TRUCKEE, Calif. — The story of the Truckee Bookshelf is nearing its final chapter if it doesn’t see an increase in sales.
“If the community isn’t willing to support us, we’re done, unfortunately,” said Debbie Lane, owner of the 21-year-old local business.
Since moving to its current location at the Westgate Shopping Center earlier this year, the bookstore has seen sales drop between 25 percent to 30 percent, Lane said.
“We’ve been down so much,” Lane said. “We just need people to get in the store and shop.”
Krista Strecker’s 10th-grade English class at Truckee High School is helping that effort. As part of a class assignment, students are hosting a community rally on Saturday, Nov. 23, to encourage people to buy a book.
In conjunction, the class is also raising funds for the Bookshelf, with a $1,000 goal, according to its campaign website. As of Tuesday morning, $135 had been raised.
“These kids are pretty amazing,” Lane said. “They’re on it. They are right behind us.”
One of those students is Joscelyne Jauregui, who uses the bookstore between two and three times a month.
“It’s the only bookstore left (here),” she said. “Losing it would affect our education if we needed books.”
Situated along Donner Pass Road near several schools, the store provides convenient access to books at a time when education officials are working to improve third-grade reading skills as part of Tahoe/Truckee being named an All-America City in 2012.
“We know we can go get our resources just right there, right down the road,” said Erik Swalander, another Truckee High student involved the campaign to save the Bookshelf.
The bookstore is also launching its own campaign, with the goal of raising $30,000 between now and Jan. 16, 2014.
“We’re asking people to help in a way which is appropriate for them,” Lane said, whether that’s donating, buying a book from the store or spreading the word.
On Saturday morning, part-time Truckee resident Sara Giordani and her three children were searching the literature-lined shelves of the children’s section, picking out several books to purchase.
“These guys (the children) come in ... and they just pick out different books they maybe wouldn’t have picked out if buying it online,” she said. “It allows them to see all the different colors and shapes. It’s the hands-on search of what book they want to read. To me that’s huge.”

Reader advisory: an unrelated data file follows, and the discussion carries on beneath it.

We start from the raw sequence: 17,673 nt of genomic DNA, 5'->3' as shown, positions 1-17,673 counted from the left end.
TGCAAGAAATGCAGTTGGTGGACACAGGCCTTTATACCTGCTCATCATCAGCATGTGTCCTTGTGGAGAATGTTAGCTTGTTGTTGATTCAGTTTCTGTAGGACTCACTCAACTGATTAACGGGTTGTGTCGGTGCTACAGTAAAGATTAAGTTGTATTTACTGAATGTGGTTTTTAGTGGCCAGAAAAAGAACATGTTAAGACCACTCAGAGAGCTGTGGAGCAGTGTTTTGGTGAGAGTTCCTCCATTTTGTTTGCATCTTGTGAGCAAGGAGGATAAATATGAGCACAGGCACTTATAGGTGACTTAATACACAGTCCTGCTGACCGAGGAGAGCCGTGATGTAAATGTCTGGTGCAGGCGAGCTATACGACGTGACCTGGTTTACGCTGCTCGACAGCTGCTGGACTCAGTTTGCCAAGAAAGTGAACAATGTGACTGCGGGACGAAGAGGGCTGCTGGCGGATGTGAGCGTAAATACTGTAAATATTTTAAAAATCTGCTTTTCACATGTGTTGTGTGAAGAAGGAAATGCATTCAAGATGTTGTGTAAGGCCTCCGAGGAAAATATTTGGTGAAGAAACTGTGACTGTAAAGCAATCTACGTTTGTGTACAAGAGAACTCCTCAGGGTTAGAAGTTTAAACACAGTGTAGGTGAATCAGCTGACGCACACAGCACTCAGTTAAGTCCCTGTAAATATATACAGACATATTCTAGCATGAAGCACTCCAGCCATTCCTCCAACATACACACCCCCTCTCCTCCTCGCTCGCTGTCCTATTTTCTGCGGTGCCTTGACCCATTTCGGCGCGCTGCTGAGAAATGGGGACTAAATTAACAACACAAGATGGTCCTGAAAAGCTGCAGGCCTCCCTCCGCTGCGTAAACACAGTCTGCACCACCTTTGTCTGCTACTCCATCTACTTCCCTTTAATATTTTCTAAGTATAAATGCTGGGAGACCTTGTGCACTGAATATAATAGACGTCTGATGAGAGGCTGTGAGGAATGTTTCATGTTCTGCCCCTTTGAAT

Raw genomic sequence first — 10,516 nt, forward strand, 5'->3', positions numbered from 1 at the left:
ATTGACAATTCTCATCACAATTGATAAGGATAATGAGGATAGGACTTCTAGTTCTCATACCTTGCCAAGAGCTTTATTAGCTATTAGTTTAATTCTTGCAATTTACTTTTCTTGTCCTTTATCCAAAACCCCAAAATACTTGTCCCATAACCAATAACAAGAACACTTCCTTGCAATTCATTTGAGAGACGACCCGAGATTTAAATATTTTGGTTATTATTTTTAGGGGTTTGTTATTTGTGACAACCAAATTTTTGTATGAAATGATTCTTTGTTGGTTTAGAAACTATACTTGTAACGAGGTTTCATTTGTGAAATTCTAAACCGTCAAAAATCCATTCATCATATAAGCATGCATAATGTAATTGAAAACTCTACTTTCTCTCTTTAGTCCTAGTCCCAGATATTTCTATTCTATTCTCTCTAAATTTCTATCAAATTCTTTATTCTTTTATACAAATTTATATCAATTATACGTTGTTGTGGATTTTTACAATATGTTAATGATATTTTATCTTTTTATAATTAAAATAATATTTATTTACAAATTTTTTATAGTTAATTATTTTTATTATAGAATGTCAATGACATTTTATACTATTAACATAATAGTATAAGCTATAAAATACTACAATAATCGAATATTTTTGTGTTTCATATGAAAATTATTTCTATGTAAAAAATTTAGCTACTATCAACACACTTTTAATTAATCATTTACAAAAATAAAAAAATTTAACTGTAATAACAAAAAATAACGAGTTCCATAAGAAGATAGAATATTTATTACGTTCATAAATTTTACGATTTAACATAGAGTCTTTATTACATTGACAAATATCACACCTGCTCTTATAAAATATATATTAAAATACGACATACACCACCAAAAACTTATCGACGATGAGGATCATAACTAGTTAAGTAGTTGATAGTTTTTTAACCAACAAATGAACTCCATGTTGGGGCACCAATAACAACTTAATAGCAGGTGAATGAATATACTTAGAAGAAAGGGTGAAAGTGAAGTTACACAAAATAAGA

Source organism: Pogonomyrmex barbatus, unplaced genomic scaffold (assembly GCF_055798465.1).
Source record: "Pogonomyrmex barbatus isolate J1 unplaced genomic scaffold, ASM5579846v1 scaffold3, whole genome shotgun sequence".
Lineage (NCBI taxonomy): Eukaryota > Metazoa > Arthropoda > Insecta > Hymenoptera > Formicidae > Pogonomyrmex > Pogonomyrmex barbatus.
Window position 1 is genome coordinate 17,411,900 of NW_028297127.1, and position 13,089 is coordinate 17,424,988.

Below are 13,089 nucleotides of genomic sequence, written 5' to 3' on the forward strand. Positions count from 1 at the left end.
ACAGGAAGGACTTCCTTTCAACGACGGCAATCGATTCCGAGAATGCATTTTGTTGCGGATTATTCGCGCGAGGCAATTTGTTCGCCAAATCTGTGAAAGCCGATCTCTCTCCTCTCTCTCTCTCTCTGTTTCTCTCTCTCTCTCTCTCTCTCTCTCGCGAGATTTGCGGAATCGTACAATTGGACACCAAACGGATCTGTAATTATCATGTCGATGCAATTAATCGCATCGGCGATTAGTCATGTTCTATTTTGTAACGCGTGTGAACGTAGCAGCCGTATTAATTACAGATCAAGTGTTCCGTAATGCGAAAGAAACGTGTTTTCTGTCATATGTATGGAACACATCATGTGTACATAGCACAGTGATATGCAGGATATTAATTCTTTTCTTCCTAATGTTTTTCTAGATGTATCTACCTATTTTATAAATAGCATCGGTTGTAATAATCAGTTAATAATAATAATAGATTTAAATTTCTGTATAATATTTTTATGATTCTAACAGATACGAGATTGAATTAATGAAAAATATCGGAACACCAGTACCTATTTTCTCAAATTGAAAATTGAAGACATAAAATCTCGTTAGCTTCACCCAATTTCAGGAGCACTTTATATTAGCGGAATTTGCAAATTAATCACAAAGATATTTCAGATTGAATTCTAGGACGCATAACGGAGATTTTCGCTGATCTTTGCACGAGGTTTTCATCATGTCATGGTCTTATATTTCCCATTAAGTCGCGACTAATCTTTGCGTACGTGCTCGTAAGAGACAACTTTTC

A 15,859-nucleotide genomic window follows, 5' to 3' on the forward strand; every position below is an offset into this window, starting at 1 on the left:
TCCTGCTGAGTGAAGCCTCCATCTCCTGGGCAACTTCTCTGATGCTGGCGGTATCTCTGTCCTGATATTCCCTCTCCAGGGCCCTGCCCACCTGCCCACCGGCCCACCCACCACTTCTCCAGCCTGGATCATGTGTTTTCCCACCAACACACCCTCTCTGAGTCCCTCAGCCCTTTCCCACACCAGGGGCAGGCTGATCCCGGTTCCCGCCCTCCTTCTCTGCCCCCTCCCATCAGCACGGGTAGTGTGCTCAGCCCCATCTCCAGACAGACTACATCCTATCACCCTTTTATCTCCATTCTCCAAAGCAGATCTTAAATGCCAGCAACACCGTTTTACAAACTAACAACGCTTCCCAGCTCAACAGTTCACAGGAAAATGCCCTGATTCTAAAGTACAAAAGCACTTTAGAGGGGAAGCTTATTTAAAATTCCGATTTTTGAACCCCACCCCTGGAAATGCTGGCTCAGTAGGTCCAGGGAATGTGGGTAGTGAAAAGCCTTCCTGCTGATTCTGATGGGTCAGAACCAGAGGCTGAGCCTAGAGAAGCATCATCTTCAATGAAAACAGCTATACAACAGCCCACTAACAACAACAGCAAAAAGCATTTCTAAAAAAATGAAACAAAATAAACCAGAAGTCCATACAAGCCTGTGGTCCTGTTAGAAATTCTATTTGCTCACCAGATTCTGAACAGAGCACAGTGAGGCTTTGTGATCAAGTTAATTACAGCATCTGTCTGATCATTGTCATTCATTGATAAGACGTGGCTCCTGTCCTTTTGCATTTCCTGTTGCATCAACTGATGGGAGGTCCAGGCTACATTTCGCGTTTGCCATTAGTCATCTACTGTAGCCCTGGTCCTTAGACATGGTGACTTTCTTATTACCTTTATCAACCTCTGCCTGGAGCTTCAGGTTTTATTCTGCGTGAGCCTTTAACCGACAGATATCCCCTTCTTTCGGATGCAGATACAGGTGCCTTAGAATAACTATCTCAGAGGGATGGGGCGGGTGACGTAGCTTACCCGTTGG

Giordani touched on another factor contributing to the Bookshelf’s woes: online-based retailers.
“They forget when they press that ‘buy’ button, all that money, whatever it is that they’re spending, goes right out of their community,” Lane said. “It does nothing to support staffing and people who have jobs here.”
With a staff of five — not including Lane — the Bookshelf can provide individual assistance unlike online retailers, Strecker said.
“It can be a place ... for adults to find a non-threatening source of information about what they should read next without having to dive into the wormhole of Amazon (and) ultimately ending up with a book that is far from what he or she was looking for in the first place — a product of a over-generalization of mass marketing about what someone their age ‘should like,’” she said. “Nonsense. (The) Bookshelf is a place that is like a custom tailored suit — it is irreplaceable because it is exactly fitted to an individual need with precision, expertise and grace.”
Yet if sales don’t pick up, the store will meet the same fate as the Tahoe City Bookshelf, which closed in March 2012.
“Down the road, we hope we have a future,” Lane said.
“If the community isn’t willing to support us, we’re done, unfortunately.”
Owner, Bookshelf Stores Inc.